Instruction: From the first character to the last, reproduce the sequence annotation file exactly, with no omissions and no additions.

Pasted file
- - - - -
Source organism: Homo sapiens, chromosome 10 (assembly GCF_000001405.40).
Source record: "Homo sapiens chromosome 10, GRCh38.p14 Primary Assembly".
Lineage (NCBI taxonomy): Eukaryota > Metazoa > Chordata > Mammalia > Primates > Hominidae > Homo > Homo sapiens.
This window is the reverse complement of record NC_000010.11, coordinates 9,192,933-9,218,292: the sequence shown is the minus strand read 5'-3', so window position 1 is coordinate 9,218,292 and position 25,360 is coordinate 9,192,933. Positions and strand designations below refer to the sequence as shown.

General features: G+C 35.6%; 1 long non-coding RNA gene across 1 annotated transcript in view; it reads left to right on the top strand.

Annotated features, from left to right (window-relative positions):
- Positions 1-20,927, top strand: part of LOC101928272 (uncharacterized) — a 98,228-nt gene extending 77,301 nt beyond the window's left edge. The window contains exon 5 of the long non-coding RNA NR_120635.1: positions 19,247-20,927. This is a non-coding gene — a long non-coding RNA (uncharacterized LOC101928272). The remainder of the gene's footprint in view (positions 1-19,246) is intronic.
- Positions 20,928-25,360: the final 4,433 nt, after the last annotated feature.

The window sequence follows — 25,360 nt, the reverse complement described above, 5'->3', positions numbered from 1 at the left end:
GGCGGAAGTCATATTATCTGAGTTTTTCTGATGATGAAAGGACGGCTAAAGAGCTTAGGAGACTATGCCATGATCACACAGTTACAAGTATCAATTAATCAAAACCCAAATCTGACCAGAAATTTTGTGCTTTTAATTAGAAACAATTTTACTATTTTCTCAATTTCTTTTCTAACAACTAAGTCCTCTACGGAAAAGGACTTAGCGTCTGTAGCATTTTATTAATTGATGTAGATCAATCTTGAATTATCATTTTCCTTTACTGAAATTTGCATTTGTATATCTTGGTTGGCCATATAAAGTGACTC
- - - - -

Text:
Source organism: Homo sapiens, chromosome 10 (assembly GCF_000001405.40).
Source record: "Homo sapiens chromosome 10, GRCh38.p14 Primary Assembly".
Lineage (NCBI taxonomy): Eukaryota > Metazoa > Chordata > Mammalia > Primates > Hominidae > Homo > Homo sapiens.
This window is the reverse complement of record NC_000010.11, coordinates 9,192,933-9,218,292: the sequence shown is the minus strand read 5'-3', so window position 1 is coordinate 9,218,292 and position 25,360 is coordinate 9,192,933. Positions and strand designations below refer to the sequence as shown.

General features: G+C 35.6%; 1 long non-coding RNA gene across 1 annotated transcript in view; it reads left to right on the top strand.

Annotated features, from left to right (window-relative positions):
- Positions 1-20,927, top strand: part of LOC101928272 (uncharacterized) — a 98,228-nt gene extending 77,301 nt beyond the window's left edge. The window contains exon 5 of the long non-coding RNA NR_120635.1: positions 19,247-20,927. This is a non-coding gene — a long non-coding RNA (uncharacterized LOC101928272). The remainder of the gene's footprint in view (positions 1-19,246) is intronic.
- Positions 20,928-25,360: the final 4,433 nt, after the last annotated feature.

The window sequence follows — 25,360 nt, the reverse complement described above, 5'->3', positions numbered from 1 at the left end:
GGCGGAAGTCATATTATCTGAGTTTTTCTGATGATGAAAGGACGGCTAAAGAGCTTAGGAGACTATGCCATGATCACACAGTTACAAGTATCAATTAATCAAAACCCAAATCTGACCAGAAATTTTGTGCTTTTAATTAGAAACAATTTTACTATTTTCTCAATTTCTTTTCTAACAACTAAGTCCTCTACGGAAAAGGACTTAGCGTCTGTAGCATTTTATTAATTGATGTAGATCAATCTTGAATTATCATTTTCCTTTACTGAAATTTGCATTTGTATATCTTGGTTGGCCATATAAAGTGACTC